Parma Italian Roots isn't your Italian of red sauce and fried calamari. Parma isn't even your standard new-age regional Italian restaurant. The 65-seat restaurant in North Scottsdale, which will be opening on Friday, September 21, looks to be something new.
The restaurant will be overseen by Chris Gentile, who is just in his late 20s. He comes to Scottsdale from San Diego, where he has run Double Standard Kitchenette.
And he is making food utterly from scratch.
That includes the likes of salumi, cured Italian meats. "I'll have my own charcuterie program going," he says, one that will include coppa, loma, pancietta, guanciale, and, next year, prosciutto.
The Italian city of Parma is widely known as the best prosciutto town in the world. Parma is just one town in the greater region Emilia-Romagna, the region considered by most Italians to have the best food in Italy. It contains Bologna – called la grassa cittá, "the fat city" – as well as Modena, home to Osteria Francescana, recently rated the best restaurant in the world for a second time.
Gentile admires the craftsmanship of the food of Parma, and of its greater region. He named his restaurant for the town because it reflects the intensity of the approach he takes to food, an intensity rarely seen applied to Italian food in the Valley.
Gentile's brand of Italian is best described as modern regional Italian with West Coast elements. This isn't Italian-American food. This isn't Italian-Italian food, either.
There will be several pastas made in-house. They will be made from 00 flour, semolina flour, or a blend of the two, depending on the shape and whether the pasta, like ravioli, has a filling. For gluten-free folks, there will be fresh pasta shaped from a masa-like corn dough.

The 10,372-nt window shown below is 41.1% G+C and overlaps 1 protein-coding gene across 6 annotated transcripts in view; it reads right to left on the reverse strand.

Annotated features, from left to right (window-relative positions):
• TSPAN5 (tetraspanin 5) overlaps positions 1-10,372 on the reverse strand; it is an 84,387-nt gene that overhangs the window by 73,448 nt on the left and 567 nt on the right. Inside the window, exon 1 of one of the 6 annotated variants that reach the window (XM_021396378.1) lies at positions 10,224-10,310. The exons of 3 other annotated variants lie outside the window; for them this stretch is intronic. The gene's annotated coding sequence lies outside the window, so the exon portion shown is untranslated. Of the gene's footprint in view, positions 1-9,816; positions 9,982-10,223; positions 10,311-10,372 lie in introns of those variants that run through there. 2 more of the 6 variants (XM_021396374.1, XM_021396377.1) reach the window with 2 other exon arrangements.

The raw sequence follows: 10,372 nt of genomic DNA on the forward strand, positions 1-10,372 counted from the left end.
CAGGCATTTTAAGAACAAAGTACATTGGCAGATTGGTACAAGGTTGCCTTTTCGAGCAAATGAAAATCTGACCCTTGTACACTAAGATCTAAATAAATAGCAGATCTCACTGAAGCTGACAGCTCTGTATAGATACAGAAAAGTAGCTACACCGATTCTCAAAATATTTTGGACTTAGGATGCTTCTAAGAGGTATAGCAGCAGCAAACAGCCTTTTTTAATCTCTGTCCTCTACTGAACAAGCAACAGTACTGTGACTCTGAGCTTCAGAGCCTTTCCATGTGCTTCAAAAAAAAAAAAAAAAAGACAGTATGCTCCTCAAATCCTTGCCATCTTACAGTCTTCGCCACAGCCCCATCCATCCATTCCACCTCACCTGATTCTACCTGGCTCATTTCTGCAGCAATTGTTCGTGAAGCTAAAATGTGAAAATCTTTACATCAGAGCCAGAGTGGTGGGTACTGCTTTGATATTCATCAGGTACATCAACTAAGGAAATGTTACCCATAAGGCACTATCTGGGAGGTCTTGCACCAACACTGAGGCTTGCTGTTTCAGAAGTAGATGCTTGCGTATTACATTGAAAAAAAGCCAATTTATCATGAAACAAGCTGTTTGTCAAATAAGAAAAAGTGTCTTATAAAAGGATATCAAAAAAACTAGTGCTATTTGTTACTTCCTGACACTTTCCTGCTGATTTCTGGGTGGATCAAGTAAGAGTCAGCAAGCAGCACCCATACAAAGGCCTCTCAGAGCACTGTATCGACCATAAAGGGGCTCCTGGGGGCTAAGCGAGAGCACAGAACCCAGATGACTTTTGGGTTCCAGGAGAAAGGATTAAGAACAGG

There will be pizza. "I have my own style and way of proofing dough that I would call California-Neapolitan," he says. Unconventionally, he uses both honey and malt powder in his dough.
And at the end of the day, when the wood embers are glowing and the restaurant is shutting down, Gentile will cook vegetables like leeks in the pizza oven's dying fire.
Gentile's approach to Italian food is informed by old Italy and New Nordic cuisine. Like the gastronomic titans of northern Europe, Gentile likes to forage and embraces unconventionally cooking methods. He forages for rare Italian vegetables, like agretti.
The restaurant is tiled, mirrored, polished. Gentile designed much of the room himself. Tabletops are wooden for now, but some marble will be coming soon. A small patio faces north.
A bar boomerangs at the front of the room. Its highlight will be house-made Italian-style amari. Gentile aims to source wine largely from California, but also quirky regional varietals from Italy, and even from Mexico's molten hot Valle de Guadalupe.
Happy hour prices will be offered throughout service during the opening weekend from Friday to Sunday. Half off pizza. Draft wine for $5.
If you dig serious Italian food, this is a promising opening.
Parma Italian Roots. 20831 North Scottsdale Road, #117, Scottsdale; 480-292-9900.
Sunday to Thursday 3:30 to 9:30 p.m.; Friday and Saturday 3:30 to 10:30 p.m.
Keep Phoenix New Times Free... Since we started Phoenix New Times, it has been defined as the free, independent voice of Phoenix, and we would like to keep it that way. Offering our readers free access to incisive coverage of local news, food and culture. Producing stories on everything from political scandals to the hottest new bands, with gutsy reporting, stylish writing, and staffers who've won everything from the Society of Professional Journalists' Sigma Delta Chi feature-writing award to the Casey Medal for Meritorious Journalism. But with local journalism's existence under siege and advertising revenue setbacks having a larger impact, it is important now more than ever for us to rally support behind funding our local journalism. You can help by participating in our "I Support" membership program, allowing us to keep covering Phoenix with no paywalls.